Fasciitis eosinophil M35.4

Author: Prof. Dr. med. Peter Altmeyer

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Last updated on: 14.05.2021

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Diffuse fasciitis with eosinophilia; eosinophilic fasciitis; Eosinophilic fasciitis; Fasciitis diffuse with eosinophilia; Shulman Syndrome

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Shulman, 1974

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Rare, acute scleroderma-like (or associated) disease with doughy, edematous, red swelling and indurations of the extremities in connection with pronounced blood eosinophilia, elevated CRP and hypergammaglobulinemia of unknown origin (probably a clinical picture belonging to the circumscipt scleroderma group).

There is great clinical similarity with the " Eosinophilic-Myalgie-Syndrome" first described in 1989, which occurs after taking tryptophane, and the " Toxic-Oil-Syndrome" after consumption of contaminated cooking oil.

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Unknown. Probably a defect in the immune system. Questionable connection with previous physical exertion or trauma. Possible association with thrombocytopenia, aplastic or haemolytic anaemia. Occurrence in the context of Lyme borreliosis is possible.

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Mostly occurring in middle adulthood (2nd-6th decade of life). In childhood mostly occurring in the female sex (75%), in later life balanced ratio. Occurs frequently after previous physical exertion or trauma.

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Occurs symmetrically on the extremities, especially on the forearms. Rarely localized on the trunk and face.

Clinical features
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Sudden onset of initially doughy, painful, red swellings followed rapidly by woody indurations of deep tissues. The veins appear sunken (negative vein drawing).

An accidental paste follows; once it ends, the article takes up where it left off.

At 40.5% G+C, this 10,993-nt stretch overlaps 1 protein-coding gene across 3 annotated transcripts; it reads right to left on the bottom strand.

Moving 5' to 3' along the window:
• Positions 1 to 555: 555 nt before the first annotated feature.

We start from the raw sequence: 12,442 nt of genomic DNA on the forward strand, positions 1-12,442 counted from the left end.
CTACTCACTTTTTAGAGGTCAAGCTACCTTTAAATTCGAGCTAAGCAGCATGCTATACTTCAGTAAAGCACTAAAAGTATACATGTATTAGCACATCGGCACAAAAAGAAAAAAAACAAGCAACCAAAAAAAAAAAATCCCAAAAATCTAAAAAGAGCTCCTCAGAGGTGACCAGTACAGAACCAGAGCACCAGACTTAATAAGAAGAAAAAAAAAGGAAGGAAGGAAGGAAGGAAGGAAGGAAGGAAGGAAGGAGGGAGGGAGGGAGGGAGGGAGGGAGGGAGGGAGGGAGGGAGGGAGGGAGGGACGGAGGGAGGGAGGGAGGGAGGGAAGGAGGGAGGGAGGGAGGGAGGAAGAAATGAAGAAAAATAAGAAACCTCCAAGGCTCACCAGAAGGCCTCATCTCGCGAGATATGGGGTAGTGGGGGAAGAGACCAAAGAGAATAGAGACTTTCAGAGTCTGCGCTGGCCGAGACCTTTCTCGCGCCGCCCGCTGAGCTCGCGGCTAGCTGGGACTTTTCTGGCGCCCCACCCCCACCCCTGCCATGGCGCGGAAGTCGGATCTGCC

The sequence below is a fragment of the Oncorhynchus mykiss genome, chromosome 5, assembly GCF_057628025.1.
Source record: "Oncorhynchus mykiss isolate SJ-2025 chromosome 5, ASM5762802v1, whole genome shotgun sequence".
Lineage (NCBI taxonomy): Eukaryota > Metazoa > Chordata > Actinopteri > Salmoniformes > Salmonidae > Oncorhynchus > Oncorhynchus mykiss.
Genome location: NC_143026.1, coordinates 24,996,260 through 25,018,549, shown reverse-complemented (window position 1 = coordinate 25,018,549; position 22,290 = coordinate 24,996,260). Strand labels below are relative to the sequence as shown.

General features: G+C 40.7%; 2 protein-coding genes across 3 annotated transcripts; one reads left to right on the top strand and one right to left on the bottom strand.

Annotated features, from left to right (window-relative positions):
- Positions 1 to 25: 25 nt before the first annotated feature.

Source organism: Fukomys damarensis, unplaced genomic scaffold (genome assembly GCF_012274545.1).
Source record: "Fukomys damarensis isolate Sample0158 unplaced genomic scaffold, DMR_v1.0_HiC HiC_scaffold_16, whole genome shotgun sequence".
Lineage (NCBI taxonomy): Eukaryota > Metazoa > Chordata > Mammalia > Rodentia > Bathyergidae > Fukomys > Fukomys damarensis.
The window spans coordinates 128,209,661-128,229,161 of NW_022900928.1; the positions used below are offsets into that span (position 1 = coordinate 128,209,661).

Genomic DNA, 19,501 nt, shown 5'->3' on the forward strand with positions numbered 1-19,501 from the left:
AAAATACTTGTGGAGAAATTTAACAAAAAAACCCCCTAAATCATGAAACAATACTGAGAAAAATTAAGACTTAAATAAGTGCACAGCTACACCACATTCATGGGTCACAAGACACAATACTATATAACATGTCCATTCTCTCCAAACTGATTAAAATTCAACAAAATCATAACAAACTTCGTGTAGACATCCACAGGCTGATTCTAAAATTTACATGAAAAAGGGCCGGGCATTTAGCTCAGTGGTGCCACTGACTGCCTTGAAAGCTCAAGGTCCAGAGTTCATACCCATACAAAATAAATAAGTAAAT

The fascial indurations are in the foreground of the changes, whereby the sclerosing inflammation can also spread to the subcutaneous adipose tissue and the lower parts of the dermis. Clinically typical for the disease (also in differentiation to systemic scleroderma) is the easy displaceability of the skin over the deep, wood-like firm sclerosing zones. Fingers and toes remain unaffected.

Frequent development of joint contractures and carpal tunnel syndrome. Occasional accompanying arthralgias, myositis, paresthesias of the fingers. No involvement of internal organs, no Raynaud's phenomenon.

In recent years, other associated diseases have been described: Hashimoto's thyroiditis, co-involvement of lung, esophagus, myocardium, kidney, colon and CNS. Associations with carcinoma of the breast or prostate.

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In over 90% blood eosinophilia up to 50% (500-200 eosinophiles/µl); CRP elevation; BSG acceleration; hypergammaglobulinemia; slight CK elevation. ANA and rheumatoid factor are usually negative.

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Note: For histological confirmation a deep and sufficiently large excision biopsy is necessary.

Marked thickening and sclerosing of the fascia; in some cases fibrotic strands protrude into the overlying subcutaneous fatty tissue. Lymphoplasmocellular infiltrate of varying degrees, possibly with infiltration of eosinophils of varying density. Muscle involvement with degeneration of the muscle fibres is possible.